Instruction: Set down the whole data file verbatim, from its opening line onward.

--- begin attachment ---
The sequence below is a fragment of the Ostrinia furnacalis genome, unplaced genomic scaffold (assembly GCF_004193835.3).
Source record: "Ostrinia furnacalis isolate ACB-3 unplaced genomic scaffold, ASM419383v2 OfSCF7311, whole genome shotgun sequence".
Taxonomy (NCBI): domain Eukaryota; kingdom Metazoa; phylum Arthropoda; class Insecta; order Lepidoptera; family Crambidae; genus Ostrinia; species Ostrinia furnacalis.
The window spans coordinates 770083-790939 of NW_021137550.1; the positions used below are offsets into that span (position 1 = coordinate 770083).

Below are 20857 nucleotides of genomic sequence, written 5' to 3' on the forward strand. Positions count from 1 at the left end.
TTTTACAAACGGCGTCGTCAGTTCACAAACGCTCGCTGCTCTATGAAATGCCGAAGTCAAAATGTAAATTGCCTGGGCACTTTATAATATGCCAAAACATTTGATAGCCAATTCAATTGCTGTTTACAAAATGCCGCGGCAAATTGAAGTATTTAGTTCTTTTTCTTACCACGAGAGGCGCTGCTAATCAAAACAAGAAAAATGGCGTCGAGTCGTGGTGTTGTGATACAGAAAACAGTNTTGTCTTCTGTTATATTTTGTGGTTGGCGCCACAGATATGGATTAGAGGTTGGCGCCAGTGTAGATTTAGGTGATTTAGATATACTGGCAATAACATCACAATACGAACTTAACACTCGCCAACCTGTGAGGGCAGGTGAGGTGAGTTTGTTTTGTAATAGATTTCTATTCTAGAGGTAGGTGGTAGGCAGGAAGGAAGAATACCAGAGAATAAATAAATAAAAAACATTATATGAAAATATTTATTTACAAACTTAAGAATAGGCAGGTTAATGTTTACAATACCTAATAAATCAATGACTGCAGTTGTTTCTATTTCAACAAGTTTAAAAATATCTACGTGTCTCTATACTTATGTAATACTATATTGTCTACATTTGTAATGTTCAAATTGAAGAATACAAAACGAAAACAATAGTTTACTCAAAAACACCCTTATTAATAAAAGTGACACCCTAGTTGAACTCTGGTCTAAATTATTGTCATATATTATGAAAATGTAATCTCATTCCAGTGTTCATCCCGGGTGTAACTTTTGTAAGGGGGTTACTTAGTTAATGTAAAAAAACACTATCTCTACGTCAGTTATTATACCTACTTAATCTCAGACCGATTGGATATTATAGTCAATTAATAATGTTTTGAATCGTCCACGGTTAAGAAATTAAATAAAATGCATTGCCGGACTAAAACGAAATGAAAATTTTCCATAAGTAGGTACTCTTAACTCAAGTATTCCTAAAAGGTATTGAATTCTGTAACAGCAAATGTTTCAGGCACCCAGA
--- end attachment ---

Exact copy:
The sequence below is a fragment of the Ostrinia furnacalis genome, unplaced genomic scaffold (assembly GCF_004193835.3).
Source record: "Ostrinia furnacalis isolate ACB-3 unplaced genomic scaffold, ASM419383v2 OfSCF7311, whole genome shotgun sequence".
Taxonomy (NCBI): domain Eukaryota; kingdom Metazoa; phylum Arthropoda; class Insecta; order Lepidoptera; family Crambidae; genus Ostrinia; species Ostrinia furnacalis.
The window spans coordinates 770083-790939 of NW_021137550.1; the positions used below are offsets into that span (position 1 = coordinate 770083).

Below are 20857 nucleotides of genomic sequence, written 5' to 3' on the forward strand. Positions count from 1 at the left end.
TTTTACAAACGGCGTCGTCAGTTCACAAACGCTCGCTGCTCTATGAAATGCCGAAGTCAAAATGTAAATTGCCTGGGCACTTTATAATATGCCAAAACATTTGATAGCCAATTCAATTGCTGTTTACAAAATGCCGCGGCAAATTGAAGTATTTAGTTCTTTTTCTTACCACGAGAGGCGCTGCTAATCAAAACAAGAAAAATGGCGTCGAGTCGTGGTGTTGTGATACAGAAAACAGTNTTGTCTTCTGTTATATTTTGTGGTTGGCGCCACAGATATGGATTAGAGGTTGGCGCCAGTGTAGATTTAGGTGATTTAGATATACTGGCAATAACATCACAATACGAACTTAACACTCGCCAACCTGTGAGGGCAGGTGAGGTGAGTTTGTTTTGTAATAGATTTCTATTCTAGAGGTAGGTGGTAGGCAGGAAGGAAGAATACCAGAGAATAAATAAATAAAAAACATTATATGAAAATATTTATTTACAAACTTAAGAATAGGCAGGTTAATGTTTACAATACCTAATAAATCAATGACTGCAGTTGTTTCTATTTCAACAAGTTTAAAAATATCTACGTGTCTCTATACTTATGTAATACTATATTGTCTACATTTGTAATGTTCAAATTGAAGAATACAAAACGAAAACAATAGTTTACTCAAAAACACCCTTATTAATAAAAGTGACACCCTAGTTGAACTCTGGTCTAAATTATTGTCATATATTATGAAAATGTAATCTCATTCCAGTGTTCATCCCGGGTGTAACTTTTGTAAGGGGGTTACTTAGTTAATGTAAAAAAACACTATCTCTACGTCAGTTATTATACCTACTTAATCTCAGACCGATTGGATATTATAGTCAATTAATAATGTTTTGAATCGTCCACGGTTAAGAAATTAAATAAAATGCATTGCCGGACTAAAACGAAATGAAAATTTTCCATAAGTAGGTACTCTTAACTCAAGTATTCCTAAAAGGTATTGAATTCTGTAACAGCAAATGTTTCAGGCACCCAGA